Zuma backs Malema, but does that really mean he could be President?
It’s the front page designed to scare the non-proletariat. And trust President Jacob Zuma to deliver it. “The ANC recognizes talent”, he said, “Julius has illustrated that is indeed a good leader and that he understands the people.” He went further, saying he would be happy to leave the leadership of the party in Malema’s hands. In other words, the current President is happy to have someone who would kill for his political leader as head of the ANC and, by implication, President of the country.
But context is everything in politics, and Zuma was speaking in Malema’s hometown. He was speaking as he officially opened a church that Malema was involved in constructing (clearly Malema believes in God, if not the existence of hermaphrodites). It’s easy to presume that Malema is rather popular in Seshego (population 121 639 in 2001, according to Brittanica.com). He’s the local boy who not only drives a Merc, but also is quoted in the national media on a daily basis. In short, his path of national political power started in Seshego.
Zuma has been accused of tuning his message to his audience, a habit that seems to have faded a little since he became President. He was talking to Malema’s biggest fan club. He wasn’t likely to have a go at him. So that begs the question, did Zuma just get carried away, or does he really mean it?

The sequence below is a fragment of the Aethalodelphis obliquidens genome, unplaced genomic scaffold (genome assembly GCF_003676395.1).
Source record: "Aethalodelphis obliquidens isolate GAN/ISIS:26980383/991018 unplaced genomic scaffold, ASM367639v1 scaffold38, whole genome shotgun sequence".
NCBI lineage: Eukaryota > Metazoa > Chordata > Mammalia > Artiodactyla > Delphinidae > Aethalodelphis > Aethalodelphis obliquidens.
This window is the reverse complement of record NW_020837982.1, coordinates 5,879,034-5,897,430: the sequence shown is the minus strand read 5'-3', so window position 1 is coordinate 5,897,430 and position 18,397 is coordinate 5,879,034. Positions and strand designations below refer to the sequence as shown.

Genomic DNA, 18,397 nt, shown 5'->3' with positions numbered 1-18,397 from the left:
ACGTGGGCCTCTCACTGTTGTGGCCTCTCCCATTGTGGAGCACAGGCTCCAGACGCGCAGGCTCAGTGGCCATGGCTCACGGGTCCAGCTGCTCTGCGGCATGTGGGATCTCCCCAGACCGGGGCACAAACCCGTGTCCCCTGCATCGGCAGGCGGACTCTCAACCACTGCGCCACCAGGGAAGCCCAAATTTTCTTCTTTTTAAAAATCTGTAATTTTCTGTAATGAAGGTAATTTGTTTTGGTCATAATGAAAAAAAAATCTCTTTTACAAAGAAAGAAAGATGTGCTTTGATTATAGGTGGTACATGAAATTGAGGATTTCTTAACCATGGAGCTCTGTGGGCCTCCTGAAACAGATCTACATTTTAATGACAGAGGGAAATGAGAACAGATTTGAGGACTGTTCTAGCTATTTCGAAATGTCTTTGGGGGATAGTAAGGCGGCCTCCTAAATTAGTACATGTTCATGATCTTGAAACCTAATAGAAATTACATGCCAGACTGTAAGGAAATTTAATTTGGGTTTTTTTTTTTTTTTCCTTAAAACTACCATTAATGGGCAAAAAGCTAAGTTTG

Zuma may well have decided that Malema is good for him. Malema makes him look good in many ways. He will also have a kinship based on their upbringing. Neither of them were able to able to study much, they have strong views on nationalisation, and they’ve both been hugely mocked by the middle class media. Malema gives Zuma political room to move, and if he wants to say something and protect the rand, Malema is very useful
Yet ANC politics are infinitely more complicated than that. Even if Zuma wants Malema to follow him, there is a queue. Malema will face huge obstacles in his continuing path to power. For a start, there’s his immediate Youth League predecessor, Fikile Mbalula. He’s already been tipped for a tilt at the Secretary-General job. Mbalula’s temper is likely to rule him out at some point, he simply can’t control what he says (Eyewitness News still has the tape of him saying that the University of KwaZulu-Natal was too much like Bombay, a comment he’s always denied making).
And that’s before you even look at who else is keen. Kgalema Motlanthe might well have developed a taste for the corner office at the Union Buildings. Tokyo Sexwale is always keen, and of course, there’s Zwelinzima Vavi who’s been playing a canny long game.
But Malema’s biggest enemy will be himself. Anything can happen with him. He could open his mouth, change feet and suggest that whites should be expelled. There would be a backlash from the majority of the ANC. His lifestyle could also catch up with him. Things happen to young politicians who live fast, drive fast, and hold big parties If Zuma stays in power for two terms, other political champions will emerge, as the political pendulum swings back.
Malema will be pleased with Zuma’s comments, but if he’s reminded that many people have been tipped for the top during their youth, he’s also likely to ignore them. And that would be a mistake, that could typify why the top job seems very unlikely.
By Stephen Grootes
(Grootes is a reporter for Eyewitness News)